A Blight on Eminent Domain: Newspaper Tree, El Paso TX, 9/13/06

The next step for the [El Paso TX] Downtown redevelopment plan, for which a land use map was approved Oct. 31, is creation of a Tax Increment Redevelopment Zone, or TIRZ. Under a TIRZ, the increment collected on increased property values is spent within the zone, for projects such as landscaping, street repairs, parks or other improvements. The taxes collected on the value of property at the time the TIRZ was created continue to go into the city general fund.

In order to create a TIRZ, there must be a general finding of blight that applies to the area within the TIRZ boundaries. This leads to the question of eminent domain, which has been one of the major points of contention for opponents of the Downtown Plan.

Eminent domain is the taking of property by government. Traditionally, this has been done for public projects such as schools, roads and other public infrastructure. However, it also has been used for redevelopment purposes, and a Supreme Court ruling in 2005 held that redevelopment was an allowable purpose for the use of eminent domain. The court left it up to states to set limits on the use of eminent domain for redevelopment.

In Texas, the Legislature limited the use of eminent domain - other than obviously public purposes such as those described above - to eliminating blight. If economic development is a secondary outcome of eliminating blight, however, government is allowed to use eminent domain.

Downtown Plan opponents have said they would not object to the plan if it does not use eminent domain. If the TIRZ includes a finding of blight, however, any property within that area could then be subject to eminent domain proceedings. The opponents have said that using eminent domain on a broad area, without regard to whether a specific property is blighted or not, is an abrogation of private property rights. The city is attempting to create the TIRZ before the year ends, so it can capture a larger increment by using the property values from this year to set the baseline.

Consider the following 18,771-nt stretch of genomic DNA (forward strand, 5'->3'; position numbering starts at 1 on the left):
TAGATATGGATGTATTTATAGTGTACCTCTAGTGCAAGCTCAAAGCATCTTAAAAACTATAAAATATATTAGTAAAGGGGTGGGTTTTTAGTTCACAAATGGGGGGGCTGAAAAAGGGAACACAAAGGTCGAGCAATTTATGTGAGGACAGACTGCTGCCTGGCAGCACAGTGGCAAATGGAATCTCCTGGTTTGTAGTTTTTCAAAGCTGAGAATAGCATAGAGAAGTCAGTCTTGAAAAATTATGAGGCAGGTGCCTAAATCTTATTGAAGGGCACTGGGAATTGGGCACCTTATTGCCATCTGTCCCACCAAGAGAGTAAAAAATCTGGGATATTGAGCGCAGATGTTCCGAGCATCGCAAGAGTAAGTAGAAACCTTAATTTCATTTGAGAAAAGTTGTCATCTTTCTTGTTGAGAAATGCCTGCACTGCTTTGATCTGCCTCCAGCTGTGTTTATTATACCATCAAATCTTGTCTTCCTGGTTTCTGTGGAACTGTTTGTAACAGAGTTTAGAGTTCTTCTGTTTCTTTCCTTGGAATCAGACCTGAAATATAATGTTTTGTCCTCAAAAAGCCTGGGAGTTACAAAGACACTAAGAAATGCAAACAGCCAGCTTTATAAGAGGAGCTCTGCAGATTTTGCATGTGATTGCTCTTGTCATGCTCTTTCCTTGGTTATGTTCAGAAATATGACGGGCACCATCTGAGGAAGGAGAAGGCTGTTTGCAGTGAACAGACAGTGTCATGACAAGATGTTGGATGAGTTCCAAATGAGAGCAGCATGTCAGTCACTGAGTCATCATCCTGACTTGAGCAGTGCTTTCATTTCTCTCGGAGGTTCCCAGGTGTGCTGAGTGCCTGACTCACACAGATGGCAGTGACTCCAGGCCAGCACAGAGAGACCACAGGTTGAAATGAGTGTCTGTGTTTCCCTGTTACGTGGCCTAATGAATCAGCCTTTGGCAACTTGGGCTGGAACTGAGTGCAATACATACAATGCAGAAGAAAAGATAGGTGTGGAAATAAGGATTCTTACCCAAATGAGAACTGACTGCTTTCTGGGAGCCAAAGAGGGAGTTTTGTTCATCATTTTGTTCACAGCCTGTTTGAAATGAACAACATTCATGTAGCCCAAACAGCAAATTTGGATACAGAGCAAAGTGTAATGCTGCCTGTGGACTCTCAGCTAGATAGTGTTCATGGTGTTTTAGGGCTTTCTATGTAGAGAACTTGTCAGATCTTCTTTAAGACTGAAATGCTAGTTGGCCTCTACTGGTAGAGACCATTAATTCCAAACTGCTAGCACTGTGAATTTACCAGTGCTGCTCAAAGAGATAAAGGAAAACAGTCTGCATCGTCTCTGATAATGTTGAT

They have said they will fight in the Legislature - where bills for the next session can be introduced as early as Monday (Nov. 13) - and they are attempting to secure a promise from the city that it will not use eminent domain on property that is not blighted.

Mayor John Cook has made statements supportive of such a concept, and the Land Grab Opponents, a group organized by the Rosenbaum family, which owns El Paso-Los Angeles Limousine and has emerged as a lead force in fighting the Downtown Plan, is attempting to work with the mayor’s office to craft an eminent domain ordinance that would force a property-by-property finding of blight before eminent domain could be used.

Newspaper Tree requested a copy of the proposal, and is making it available as a matter of public record at:

Newspaper Tree, El Paso TX: www.newspapertree.com